Although it might seem like it, it's not very difficult to stream photos and videos and mirror your phone or tablet screen onto your TV. If you haven’t tried it yet, we’ve got an easy guide on how to connect your Android smartphone or tablet to your television. Read on for the details.
- Connect your Android to your TV via Wi-Fi
- Useful apps for casting to your TV
- Using Google Chromecast
- Try a cable connection
- Options for older devices
- Alternatives you can try
It’s pretty easy to hook up your phone to a Smart TV thanks to Wi-Fi Direct. It is a standard which allows devices to connect to each other without requiring a wireless access point and enables you to connect your phone to your Smart TV seamlessly. Want to broadcast a YouTube video or a Twitch stream? First, you need to enable Wi-Fi Direct on your TV (most modern smart TVs should support it), then open the content of choice on your phone, tap the share button and select Wi-Fi Direct. Your TV should show up on the list of devices. Just select it and start broadcasting!
If you want to share your holiday photos with friends and family, that's also possible via Wi-Fi Direct. From the Google Photos app, just select the ones you want to show and again tap the share button.
Of course, you also might want to show off your mobile gaming skills on the big screen. For this, some smart TVs from major manufacturers like Sony and Samsung offer screen mirroring, allowing you to display the content on the big screen. Samsung phones specifically have an option called Smart View which automatically searches for nearby screen mirroring and Chromecast devices.
Using Bluetooth to connect your phone to your smart TV is also an option, but only for streaming audio. Of course, that can come in handy if you are using a service like Spotify and want to play the music on a TV that's hooked up to a powerful sound system.
Free streaming apps like ‘iMediaShare - Photos & Music’ come in handy. They let you transfer photos, videos and music from your smartphone or tablet to Smart TV or other DLNA-enabled devices, such as sound systems and set-top boxes. With iMediaShare, you can select by file type and also play videos in automatic succession on your TV. Another option is to install Android apps on the TV itself.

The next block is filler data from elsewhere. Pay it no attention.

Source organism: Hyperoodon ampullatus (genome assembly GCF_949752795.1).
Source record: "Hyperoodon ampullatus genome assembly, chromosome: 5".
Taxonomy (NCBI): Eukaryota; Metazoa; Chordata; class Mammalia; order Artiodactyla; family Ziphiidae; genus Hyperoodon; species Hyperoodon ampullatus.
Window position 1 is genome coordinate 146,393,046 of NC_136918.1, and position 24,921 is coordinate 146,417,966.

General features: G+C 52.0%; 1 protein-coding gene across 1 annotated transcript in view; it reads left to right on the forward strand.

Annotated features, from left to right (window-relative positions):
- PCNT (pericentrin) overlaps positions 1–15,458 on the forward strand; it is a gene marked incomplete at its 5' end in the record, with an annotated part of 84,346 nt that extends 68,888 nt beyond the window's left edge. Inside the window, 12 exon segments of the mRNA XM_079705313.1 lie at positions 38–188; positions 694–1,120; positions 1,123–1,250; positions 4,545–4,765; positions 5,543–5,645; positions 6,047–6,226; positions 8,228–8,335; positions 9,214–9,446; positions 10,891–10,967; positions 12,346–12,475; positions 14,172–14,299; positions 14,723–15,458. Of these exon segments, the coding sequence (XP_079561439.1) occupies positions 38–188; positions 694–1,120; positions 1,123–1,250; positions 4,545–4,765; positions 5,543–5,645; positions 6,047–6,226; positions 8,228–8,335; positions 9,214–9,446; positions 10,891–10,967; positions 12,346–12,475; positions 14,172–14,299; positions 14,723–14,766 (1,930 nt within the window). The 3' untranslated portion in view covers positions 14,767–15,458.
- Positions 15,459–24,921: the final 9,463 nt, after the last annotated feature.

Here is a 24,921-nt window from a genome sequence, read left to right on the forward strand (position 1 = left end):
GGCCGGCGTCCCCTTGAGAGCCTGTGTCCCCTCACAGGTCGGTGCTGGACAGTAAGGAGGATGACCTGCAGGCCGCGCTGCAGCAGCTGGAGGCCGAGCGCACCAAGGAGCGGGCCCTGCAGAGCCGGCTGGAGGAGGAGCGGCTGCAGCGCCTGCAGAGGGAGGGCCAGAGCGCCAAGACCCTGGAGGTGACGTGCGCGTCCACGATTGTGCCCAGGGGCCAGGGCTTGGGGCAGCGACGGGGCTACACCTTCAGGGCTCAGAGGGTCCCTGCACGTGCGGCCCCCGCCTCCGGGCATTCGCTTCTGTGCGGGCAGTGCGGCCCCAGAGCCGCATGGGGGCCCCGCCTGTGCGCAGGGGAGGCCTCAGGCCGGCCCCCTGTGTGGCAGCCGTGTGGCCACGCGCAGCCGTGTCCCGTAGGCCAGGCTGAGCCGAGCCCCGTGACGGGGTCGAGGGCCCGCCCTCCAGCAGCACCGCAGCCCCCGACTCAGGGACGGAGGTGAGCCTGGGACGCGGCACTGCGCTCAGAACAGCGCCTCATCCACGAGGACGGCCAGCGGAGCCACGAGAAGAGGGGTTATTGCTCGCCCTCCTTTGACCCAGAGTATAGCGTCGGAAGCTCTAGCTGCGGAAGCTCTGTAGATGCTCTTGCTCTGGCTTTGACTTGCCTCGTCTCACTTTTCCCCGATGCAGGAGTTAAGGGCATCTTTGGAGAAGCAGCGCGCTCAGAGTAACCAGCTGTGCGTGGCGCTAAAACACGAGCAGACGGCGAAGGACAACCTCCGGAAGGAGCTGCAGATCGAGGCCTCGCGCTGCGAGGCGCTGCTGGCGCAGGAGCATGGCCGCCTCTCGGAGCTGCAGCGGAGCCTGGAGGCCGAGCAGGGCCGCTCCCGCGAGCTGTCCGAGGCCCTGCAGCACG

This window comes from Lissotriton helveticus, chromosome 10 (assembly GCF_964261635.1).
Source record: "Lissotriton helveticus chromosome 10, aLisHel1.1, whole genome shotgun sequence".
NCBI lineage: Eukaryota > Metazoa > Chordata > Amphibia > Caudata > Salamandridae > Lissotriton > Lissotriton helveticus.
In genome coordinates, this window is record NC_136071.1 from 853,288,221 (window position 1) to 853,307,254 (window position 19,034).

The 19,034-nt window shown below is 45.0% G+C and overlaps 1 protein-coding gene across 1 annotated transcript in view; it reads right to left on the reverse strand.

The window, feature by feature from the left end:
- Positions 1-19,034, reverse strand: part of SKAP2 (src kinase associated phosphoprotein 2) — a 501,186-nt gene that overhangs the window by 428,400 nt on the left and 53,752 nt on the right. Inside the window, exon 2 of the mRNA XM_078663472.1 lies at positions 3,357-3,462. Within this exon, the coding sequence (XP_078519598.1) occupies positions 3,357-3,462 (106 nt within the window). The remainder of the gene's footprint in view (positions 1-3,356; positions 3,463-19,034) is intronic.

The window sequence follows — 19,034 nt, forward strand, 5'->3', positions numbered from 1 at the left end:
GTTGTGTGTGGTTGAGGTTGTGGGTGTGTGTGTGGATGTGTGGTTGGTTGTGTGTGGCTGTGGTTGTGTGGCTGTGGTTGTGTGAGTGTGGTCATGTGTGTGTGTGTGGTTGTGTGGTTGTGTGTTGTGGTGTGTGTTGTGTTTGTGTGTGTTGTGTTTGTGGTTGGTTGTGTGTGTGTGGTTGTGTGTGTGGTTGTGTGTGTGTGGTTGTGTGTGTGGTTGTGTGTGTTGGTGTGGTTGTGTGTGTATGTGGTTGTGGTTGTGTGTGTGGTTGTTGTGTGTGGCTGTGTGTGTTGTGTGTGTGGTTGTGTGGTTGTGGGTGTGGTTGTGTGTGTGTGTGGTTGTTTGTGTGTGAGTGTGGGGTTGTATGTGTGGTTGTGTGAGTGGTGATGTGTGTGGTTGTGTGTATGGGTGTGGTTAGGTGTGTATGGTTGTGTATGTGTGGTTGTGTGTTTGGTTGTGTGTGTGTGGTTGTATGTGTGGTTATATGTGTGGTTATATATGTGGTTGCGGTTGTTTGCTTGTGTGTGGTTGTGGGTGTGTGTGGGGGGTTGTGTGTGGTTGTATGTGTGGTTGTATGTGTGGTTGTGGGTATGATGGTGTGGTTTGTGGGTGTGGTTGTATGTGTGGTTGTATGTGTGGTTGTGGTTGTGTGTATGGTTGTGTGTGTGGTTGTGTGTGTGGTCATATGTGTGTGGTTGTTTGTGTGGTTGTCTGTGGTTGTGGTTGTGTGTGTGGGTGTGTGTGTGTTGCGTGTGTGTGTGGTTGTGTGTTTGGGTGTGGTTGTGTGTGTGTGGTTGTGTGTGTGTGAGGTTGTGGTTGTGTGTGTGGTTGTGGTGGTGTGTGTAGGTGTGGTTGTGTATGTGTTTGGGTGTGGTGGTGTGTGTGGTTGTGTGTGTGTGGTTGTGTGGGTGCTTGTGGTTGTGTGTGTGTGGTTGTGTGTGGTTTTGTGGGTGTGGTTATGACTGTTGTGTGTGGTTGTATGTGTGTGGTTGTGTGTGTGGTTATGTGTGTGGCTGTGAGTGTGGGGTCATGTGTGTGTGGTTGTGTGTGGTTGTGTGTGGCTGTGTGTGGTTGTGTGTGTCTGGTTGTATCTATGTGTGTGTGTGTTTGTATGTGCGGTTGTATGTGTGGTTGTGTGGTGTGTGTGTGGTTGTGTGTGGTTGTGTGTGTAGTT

Casting over a wireless network is usually associated with delayed playback on Smart TVs. This doesn’t matter so much with casting images, but it can make transmitting video a little annoying.
Then there’s the Google Chromecast. This device allows you to cast content from your Android smartphone or tablet right to the TV. All you need to run it is the Google Home app, which you’ll find for free in the Play Store, and plug the Chromecast into the HDMI port of your TV.
In the Google Home app menu, just select Cast Screen/Audio, then tap on the blue button, then select the device you'd like to connect to.
Alternatively, some devices have a Cast button found in the quick settings pane, found by swiping down from the top of your device's screen. If the Cast option isn't available, you might be able to add it to quick settings in your phone's options.
There are many apps for Chromecast, such as video streaming behemoth Netflix. And whosoever likes to show off photos or videos to friends can stream content via the ‘AllCast’ app. The second generation of Chromecast can be found in the Google Store.
Bear in mind that you might not always be able to stream content from your phone to the TV via wireless connectivity. Anyone who wants to avoid problems like this should run a direct connection to the Smart (or regular) TV. You can do this with a smartphone or tablet via an HDMI cable.
While a compact HDMI output for tablets is hard to find, whether in the form of mini-HDMI or micro HDMI, you won’t need this for your smartphone. Most phones simply don’t have enough space for chunky adapters. This problem can be solved with the USB port expander Mobile High-Definition Link (MHL). MHL 3.0 even allows HDMI transmission of 4K content from mobile devices to Ultra-HD televisions.
Google, along with other phone manufacturers, has not backed MHL, but rather SlimPort. Aside from HDMI, Slimport is can be used in combination with USB to output the signal to DVI, VGA, and DisplayPort. Unfortunately, that was only until the Nexus 6P and Nexus 5X. Neither still supports HDMI output, SlimPort or MHL.
SlimPort-compatible devices are becoming rarer, although some manufacturers, like LG and HTC, still include MHL and/or Slimport support in their phones, but at this point it’s becoming hard to rely on. You'll need to research your specific phone to be sure.
If neither wireless streaming or MHL/SlimPort are a solution to connect your Android smartphone to the TV, then perhaps you can simply plug it into the USB port of the TV. In this way, stored photos and videos can be also displayed on the TV from the internal memory or microSD card.
Have you used these methods to connect your phone to your TV? Or do you have an alternative method? Let us know in the comments!